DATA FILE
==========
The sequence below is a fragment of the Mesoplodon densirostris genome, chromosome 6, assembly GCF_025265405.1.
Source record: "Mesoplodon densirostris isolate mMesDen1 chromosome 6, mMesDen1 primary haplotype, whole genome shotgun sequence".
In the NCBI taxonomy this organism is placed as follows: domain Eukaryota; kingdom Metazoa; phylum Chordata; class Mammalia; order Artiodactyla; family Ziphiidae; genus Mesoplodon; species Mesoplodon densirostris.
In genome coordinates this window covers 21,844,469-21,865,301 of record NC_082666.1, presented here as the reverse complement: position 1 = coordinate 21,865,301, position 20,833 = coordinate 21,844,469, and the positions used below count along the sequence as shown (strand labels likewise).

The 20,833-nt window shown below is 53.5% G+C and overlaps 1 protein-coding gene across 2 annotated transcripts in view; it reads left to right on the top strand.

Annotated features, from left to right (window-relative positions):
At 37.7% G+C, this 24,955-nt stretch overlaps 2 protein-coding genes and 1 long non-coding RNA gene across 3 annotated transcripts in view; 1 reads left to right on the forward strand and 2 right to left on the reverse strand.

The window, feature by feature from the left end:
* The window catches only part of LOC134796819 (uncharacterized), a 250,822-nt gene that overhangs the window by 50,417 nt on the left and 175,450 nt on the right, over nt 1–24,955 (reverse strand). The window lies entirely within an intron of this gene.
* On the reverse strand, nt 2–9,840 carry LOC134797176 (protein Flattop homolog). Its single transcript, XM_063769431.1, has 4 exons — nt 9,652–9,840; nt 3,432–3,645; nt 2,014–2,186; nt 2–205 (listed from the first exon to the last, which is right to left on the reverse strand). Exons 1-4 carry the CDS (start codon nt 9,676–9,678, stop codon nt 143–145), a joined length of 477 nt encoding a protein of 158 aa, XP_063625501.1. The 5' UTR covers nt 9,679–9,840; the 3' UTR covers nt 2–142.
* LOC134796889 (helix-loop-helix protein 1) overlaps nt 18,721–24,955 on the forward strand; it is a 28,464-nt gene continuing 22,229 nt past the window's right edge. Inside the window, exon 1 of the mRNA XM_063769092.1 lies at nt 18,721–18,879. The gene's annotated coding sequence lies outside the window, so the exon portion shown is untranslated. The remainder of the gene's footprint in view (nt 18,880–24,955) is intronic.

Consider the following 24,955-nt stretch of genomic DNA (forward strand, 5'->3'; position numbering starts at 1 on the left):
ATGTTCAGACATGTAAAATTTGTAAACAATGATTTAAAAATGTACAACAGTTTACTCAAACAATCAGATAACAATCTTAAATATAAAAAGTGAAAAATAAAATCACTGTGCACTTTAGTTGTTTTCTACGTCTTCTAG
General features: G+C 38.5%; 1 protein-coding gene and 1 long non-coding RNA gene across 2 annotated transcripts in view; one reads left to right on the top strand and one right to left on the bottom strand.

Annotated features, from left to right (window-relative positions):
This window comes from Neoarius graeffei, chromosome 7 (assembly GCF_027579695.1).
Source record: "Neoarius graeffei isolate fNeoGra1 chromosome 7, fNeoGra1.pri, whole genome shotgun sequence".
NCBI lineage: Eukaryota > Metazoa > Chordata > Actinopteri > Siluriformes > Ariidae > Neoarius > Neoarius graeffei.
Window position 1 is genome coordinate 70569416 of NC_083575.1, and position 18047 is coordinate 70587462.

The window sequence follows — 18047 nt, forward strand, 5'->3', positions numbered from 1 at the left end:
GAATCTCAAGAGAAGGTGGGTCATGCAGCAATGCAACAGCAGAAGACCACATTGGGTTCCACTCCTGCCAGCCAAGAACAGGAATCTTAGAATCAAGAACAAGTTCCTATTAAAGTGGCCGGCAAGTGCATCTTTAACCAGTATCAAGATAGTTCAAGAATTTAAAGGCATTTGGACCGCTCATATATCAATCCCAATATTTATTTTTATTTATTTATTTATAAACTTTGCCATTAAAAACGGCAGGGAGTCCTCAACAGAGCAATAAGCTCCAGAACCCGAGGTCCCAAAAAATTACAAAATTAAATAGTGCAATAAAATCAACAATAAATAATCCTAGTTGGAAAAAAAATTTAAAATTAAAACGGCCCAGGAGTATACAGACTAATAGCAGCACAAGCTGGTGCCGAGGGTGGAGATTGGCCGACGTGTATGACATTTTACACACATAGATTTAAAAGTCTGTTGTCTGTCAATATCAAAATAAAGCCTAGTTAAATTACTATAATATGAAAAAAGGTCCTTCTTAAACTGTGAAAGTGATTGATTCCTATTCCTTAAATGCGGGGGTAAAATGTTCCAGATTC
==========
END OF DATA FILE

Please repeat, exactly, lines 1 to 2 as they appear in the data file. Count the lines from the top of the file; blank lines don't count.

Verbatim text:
The sequence below is a fragment of the Mesoplodon densirostris genome, chromosome 6, assembly GCF_025265405.1.
Source record: "Mesoplodon densirostris isolate mMesDen1 chromosome 6, mMesDen1 primary haplotype, whole genome shotgun sequence".